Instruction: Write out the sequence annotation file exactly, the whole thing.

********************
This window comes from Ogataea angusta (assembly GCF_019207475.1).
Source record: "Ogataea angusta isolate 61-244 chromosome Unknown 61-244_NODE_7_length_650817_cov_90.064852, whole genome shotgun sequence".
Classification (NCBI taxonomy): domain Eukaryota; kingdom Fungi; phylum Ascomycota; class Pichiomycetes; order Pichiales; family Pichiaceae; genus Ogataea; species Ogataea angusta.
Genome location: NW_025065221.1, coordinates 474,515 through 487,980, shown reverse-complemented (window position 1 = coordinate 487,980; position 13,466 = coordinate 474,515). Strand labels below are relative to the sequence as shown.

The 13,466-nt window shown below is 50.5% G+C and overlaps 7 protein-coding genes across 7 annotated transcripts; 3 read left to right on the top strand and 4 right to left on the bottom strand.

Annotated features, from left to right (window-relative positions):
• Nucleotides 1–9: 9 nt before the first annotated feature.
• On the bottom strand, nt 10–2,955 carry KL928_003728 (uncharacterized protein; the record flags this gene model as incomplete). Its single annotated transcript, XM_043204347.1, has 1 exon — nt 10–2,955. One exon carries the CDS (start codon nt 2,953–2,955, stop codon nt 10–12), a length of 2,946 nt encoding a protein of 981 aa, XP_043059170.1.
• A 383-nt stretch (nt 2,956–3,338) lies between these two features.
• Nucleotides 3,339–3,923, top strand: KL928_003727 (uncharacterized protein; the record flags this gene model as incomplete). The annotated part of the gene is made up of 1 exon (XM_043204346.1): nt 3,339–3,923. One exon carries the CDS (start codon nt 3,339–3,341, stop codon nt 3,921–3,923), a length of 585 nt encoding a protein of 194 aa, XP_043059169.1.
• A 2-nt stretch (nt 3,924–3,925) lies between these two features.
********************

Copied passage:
This window comes from Ogataea angusta (assembly GCF_019207475.1).
Source record: "Ogataea angusta isolate 61-244 chromosome Unknown 61-244_NODE_7_length_650817_cov_90.064852, whole genome shotgun sequence".
Classification (NCBI taxonomy): domain Eukaryota; kingdom Fungi; phylum Ascomycota; class Pichiomycetes; order Pichiales; family Pichiaceae; genus Ogataea; species Ogataea angusta.
Genome location: NW_025065221.1, coordinates 474,515 through 487,980, shown reverse-complemented (window position 1 = coordinate 487,980; position 13,466 = coordinate 474,515). Strand labels below are relative to the sequence as shown.

The 13,466-nt window shown below is 50.5% G+C and overlaps 7 protein-coding genes across 7 annotated transcripts; 3 read left to right on the top strand and 4 right to left on the bottom strand.

Annotated features, from left to right (window-relative positions):
• Nucleotides 1–9: 9 nt before the first annotated feature.
• On the bottom strand, nt 10–2,955 carry KL928_003728 (uncharacterized protein; the record flags this gene model as incomplete). Its single annotated transcript, XM_043204347.1, has 1 exon — nt 10–2,955. One exon carries the CDS (start codon nt 2,953–2,955, stop codon nt 10–12), a length of 2,946 nt encoding a protein of 981 aa, XP_043059170.1.
• A 383-nt stretch (nt 2,956–3,338) lies between these two features.
• Nucleotides 3,339–3,923, top strand: KL928_003727 (uncharacterized protein; the record flags this gene model as incomplete). The annotated part of the gene is made up of 1 exon (XM_043204346.1): nt 3,339–3,923. One exon carries the CDS (start codon nt 3,339–3,341, stop codon nt 3,921–3,923), a length of 585 nt encoding a protein of 194 aa, XP_043059169.1.
• A 2-nt stretch (nt 3,924–3,925) lies between these two features.